The main source of income of the 1 percent is just like the main source of income of average Canadians: their jobs. The 1 percent work for established organizations or are professionals. They are not entrepreneurs.
We are paying those at the top much more compared to what we pay the average worker. The pay of the CEO was 85 times the average worker’s pay in the mid 1990s; now the CEO gets 220 times more. This pattern has been repeated across all sectors, although less dramatically. The hospital CEO was always paid much more than the nurse, but now the gap is much wider and growing. The downtown corporate lawyer was paid much more than the general lawyer in solo practice, but the gap is widening; likewise, the gap between the university president and the lecturer, and the gap between the star columnist and the reporter, between the art gallery CEO and the curator.
Since the Occupy Movement started, the talk about the 1 percent problem has broadened to become talk about income inequality generally. It is said that Canada has a severe and growing problem of income inequality—the rich get richer, while the poor get poorer, and the middle class struggles to stay even. Again, the picture is not accurate.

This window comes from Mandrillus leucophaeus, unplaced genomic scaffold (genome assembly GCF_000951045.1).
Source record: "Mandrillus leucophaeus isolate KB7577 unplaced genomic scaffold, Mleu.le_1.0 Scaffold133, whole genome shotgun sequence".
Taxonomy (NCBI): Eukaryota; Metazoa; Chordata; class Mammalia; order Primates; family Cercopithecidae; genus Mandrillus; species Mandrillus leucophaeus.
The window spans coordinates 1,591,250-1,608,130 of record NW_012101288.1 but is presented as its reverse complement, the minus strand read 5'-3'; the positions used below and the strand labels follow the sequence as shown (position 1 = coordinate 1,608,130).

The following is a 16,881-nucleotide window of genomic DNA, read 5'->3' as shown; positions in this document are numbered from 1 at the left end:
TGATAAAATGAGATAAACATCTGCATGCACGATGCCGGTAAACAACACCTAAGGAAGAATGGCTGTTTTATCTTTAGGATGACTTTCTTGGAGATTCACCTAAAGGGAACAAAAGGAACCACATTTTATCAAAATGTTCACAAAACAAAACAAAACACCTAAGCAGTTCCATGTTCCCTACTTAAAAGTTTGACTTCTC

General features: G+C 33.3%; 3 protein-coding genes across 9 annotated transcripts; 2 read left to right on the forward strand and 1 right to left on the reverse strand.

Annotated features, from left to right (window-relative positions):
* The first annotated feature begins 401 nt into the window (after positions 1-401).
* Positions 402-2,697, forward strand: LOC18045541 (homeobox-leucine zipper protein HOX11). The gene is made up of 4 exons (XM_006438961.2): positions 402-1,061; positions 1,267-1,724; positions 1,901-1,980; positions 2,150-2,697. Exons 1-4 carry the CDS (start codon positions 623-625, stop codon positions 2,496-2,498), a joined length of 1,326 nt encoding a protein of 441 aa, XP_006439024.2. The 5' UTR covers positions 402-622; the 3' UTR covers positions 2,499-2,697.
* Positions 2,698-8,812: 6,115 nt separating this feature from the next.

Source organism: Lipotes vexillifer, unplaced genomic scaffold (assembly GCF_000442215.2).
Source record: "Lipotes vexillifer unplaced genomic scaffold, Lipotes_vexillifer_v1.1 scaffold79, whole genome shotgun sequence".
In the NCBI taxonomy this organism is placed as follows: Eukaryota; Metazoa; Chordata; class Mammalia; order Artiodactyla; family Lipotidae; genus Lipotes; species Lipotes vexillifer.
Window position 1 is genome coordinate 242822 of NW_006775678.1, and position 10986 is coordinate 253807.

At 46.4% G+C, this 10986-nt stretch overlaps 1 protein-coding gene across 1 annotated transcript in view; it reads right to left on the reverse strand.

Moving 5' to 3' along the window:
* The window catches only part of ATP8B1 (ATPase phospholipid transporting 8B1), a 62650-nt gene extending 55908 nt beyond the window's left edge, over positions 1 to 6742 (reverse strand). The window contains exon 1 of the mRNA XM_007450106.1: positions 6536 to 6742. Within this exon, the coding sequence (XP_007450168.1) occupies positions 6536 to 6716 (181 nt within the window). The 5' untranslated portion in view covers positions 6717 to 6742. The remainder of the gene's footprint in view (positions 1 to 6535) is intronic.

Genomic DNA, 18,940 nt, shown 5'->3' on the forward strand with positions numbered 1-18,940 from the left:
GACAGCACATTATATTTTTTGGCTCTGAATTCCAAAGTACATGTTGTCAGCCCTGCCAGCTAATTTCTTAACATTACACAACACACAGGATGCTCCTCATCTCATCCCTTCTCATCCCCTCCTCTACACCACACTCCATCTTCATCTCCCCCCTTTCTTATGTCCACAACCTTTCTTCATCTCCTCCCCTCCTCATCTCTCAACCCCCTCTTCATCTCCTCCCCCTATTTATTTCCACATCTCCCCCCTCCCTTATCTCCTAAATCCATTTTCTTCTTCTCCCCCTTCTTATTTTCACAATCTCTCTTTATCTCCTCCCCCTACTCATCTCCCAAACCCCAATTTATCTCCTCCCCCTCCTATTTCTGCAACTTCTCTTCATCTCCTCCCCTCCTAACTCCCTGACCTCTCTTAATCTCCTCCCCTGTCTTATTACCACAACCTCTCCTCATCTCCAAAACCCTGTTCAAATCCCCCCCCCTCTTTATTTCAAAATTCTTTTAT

Have the poor been getting much worse off since the early 1980s? This is what some writers about income inequality have been telling us. Certainly market incomes have become more unequal. Of course, in Canada, we have a progressive income tax system and government transfers to mitigate the market trends, especially the transfers targeted to assist those with lower incomes such as Old Age Security and its Guaranteed Income Supplement and the Canada Child Tax Benefit and its National Child Benefit Supplement.
Poverty rates, measured using the after-tax low-income cutoff (LICO) of Statistics Canada, have gone down since the early 1980s. Using the after-tax (plus transfers) rate, 9 percent of Canadians were below the poverty line in 2010, compared with 14 percent in 1983. Many readers will be puzzled by this claim. Surely, poverty has been going up. But it has not. We do see extreme poverty in rising food bank use and homelessness. But poverty overall has declined.
Many commentators on income inequality wilfully ignore this poverty indicator, an indicator we have traditionally used in thinking about inequality. Certainly we can do better. And our poverty rates are higher than many European countries. But the steady reduction in after-tax poverty is clear and is one of Canada’s great accomplishments of the last 30 years.